Insurance fraud is any act committed with the intent to obtain a fraudulent outcome from an insurance process. Insurance fraud occurs when a person or entity makes false insurance claims in order to obtain compensation or benefits to which they are not entitled. Insurance fraud is committed in many forms, but regardless of the type, it is considered a serious crime in all jurisdictions.
In Ontario‚ this type of dishonest criminal act is classified among the most serious of crimes – it’s considered a felony under the criminal act. Those convicted of the insurance fraud face prison time‚ fines‚ legal fees and more – not to mention a wide range of negative personal and professional consequences.
Health insurance fraud is the act of deceiving, misrepresenting information, or concealing information with the intent to receive benefits. Both patients and osteopathic manual practitioners can commit health insurance fraud. Osteopathic manual practitioners can commit health insurance fraud by making false claims, billing for services not provided or supplies not used, or altering existing claims. It is believed that most healthcare providers that commit health insurance fraud do so in order to receive greater compensation that they normally would from extended health plan insurers and other third party payers. This can be done in several ways, including:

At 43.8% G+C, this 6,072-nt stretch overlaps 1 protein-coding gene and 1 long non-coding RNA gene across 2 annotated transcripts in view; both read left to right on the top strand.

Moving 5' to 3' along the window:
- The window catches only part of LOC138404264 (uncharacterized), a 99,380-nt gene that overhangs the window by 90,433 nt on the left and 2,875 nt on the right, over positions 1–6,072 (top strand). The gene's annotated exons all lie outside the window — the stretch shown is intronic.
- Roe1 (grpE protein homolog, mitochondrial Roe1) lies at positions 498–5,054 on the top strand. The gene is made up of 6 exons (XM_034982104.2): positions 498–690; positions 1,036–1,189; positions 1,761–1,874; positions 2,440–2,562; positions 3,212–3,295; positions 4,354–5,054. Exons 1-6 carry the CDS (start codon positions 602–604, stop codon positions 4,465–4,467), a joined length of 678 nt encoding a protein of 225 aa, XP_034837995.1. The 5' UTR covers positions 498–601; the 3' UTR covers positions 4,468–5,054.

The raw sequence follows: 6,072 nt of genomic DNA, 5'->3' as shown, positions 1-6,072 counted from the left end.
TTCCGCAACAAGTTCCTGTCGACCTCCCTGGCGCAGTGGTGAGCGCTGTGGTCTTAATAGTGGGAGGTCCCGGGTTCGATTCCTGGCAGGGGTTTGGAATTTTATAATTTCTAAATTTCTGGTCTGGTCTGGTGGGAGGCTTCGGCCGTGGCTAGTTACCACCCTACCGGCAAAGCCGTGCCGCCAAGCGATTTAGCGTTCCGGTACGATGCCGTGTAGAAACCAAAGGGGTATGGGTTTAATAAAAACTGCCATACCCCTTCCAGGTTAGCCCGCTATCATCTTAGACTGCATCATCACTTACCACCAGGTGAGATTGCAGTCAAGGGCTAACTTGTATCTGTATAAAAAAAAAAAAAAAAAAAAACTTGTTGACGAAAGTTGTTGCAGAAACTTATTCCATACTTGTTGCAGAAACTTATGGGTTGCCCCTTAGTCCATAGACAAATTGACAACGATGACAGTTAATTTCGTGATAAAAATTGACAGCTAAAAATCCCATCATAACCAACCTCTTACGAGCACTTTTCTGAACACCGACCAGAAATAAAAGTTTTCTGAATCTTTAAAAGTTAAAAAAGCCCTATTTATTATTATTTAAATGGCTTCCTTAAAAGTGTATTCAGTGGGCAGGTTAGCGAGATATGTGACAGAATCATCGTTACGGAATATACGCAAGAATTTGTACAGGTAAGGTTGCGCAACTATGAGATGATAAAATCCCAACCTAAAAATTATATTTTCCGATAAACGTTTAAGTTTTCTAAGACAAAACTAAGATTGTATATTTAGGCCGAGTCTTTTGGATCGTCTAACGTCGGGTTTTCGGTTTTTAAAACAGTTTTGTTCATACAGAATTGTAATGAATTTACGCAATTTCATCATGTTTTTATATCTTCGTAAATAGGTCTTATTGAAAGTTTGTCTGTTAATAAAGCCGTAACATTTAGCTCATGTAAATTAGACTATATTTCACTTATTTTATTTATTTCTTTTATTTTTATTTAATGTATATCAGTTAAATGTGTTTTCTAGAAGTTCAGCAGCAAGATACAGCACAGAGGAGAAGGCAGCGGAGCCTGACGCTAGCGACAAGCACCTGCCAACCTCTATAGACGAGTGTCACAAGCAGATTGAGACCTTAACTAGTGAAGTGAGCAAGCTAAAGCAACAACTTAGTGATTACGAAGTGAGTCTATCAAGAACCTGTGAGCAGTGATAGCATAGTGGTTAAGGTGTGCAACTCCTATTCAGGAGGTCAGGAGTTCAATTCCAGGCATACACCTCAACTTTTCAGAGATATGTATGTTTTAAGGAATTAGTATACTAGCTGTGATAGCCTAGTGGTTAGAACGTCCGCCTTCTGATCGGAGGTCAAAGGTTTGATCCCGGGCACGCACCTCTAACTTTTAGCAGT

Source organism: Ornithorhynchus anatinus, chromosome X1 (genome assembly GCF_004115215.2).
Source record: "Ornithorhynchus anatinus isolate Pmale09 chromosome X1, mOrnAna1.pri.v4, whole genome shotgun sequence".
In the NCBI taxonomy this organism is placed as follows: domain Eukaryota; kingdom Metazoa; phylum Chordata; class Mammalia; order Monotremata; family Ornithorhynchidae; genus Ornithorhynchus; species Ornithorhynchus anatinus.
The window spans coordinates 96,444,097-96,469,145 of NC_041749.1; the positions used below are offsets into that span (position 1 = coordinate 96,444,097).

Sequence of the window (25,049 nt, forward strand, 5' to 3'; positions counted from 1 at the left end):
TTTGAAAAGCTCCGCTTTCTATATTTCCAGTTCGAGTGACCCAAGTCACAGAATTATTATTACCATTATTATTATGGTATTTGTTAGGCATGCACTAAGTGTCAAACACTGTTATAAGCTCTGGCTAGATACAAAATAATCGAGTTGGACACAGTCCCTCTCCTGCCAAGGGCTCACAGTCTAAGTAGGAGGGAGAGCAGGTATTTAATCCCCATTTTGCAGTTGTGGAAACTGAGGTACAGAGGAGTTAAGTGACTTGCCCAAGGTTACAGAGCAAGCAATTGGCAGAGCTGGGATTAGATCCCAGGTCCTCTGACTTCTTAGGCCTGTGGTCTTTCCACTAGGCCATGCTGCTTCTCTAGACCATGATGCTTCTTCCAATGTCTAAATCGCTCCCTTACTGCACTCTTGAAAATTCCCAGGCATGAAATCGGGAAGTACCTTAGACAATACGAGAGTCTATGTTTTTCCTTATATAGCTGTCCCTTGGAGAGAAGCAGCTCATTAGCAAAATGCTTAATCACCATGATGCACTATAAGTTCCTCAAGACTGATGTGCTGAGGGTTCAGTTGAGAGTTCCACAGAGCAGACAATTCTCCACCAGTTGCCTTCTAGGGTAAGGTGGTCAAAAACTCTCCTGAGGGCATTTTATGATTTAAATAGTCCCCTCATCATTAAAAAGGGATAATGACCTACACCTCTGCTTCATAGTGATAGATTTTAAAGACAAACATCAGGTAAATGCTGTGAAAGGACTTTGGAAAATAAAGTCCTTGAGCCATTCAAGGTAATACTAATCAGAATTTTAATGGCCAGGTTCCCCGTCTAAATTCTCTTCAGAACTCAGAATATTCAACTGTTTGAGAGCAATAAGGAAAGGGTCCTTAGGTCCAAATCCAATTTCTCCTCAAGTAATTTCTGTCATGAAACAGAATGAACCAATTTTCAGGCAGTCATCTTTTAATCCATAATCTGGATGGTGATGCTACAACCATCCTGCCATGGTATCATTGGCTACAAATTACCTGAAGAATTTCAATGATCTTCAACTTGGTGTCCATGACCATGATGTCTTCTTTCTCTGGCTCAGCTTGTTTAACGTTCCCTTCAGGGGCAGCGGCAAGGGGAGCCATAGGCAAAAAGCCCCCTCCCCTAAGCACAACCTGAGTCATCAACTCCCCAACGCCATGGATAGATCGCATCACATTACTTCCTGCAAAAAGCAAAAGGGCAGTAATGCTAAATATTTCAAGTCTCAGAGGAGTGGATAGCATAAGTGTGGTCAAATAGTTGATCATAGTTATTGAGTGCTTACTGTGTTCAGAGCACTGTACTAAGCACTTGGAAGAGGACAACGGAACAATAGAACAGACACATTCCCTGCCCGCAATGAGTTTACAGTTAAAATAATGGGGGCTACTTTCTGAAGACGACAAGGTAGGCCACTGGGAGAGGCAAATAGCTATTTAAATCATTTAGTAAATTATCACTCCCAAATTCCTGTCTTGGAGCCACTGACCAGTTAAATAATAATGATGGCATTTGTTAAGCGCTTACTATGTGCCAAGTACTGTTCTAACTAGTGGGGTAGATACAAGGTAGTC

• Billing for procedures not actually performed
• Billing for 1-hour of service when less time was spent
• Billing under patient’s family member insurance when the patient has no insurance coverage
• Scheduling unneeded follow-up visits for patients and providing treatments that are not medically necessary
• Providing services for wellness purposes, to prevent injury and disease, to improve quality of life, and to improve athletic performances and billing Ontario extended health plan insurers for these services. Insurers in Ontario do not cover these services. They only cover services that are medically necessary for a current medical condition.
• Offering Yoga, Pilates and other health classes and charging Ontario insurers for these classes as treatments.
• Issuing a paid in full receipt to patients without receiving payments for services rendered. Insurance in Ontario generally reimburse treatment fees when a patient pays in full for services received.
• Offering tow tiered billing, charging cash paying patients less fess than those with extended health plan coverage.
• Accepting only what the extended health plan insurer pays as the full payment and not charging the patient if insurer pays only partial payment. If insurer pays 80% of the treatment cost, patient must pay the 20% remaining balance. The 20% balance in this case cannot be discounted.
If COMPO members become aware of insurance fraud by a patient or a health care provider they must report this criminal act to the appropriate authorities in the jurisdiction the act has been committed.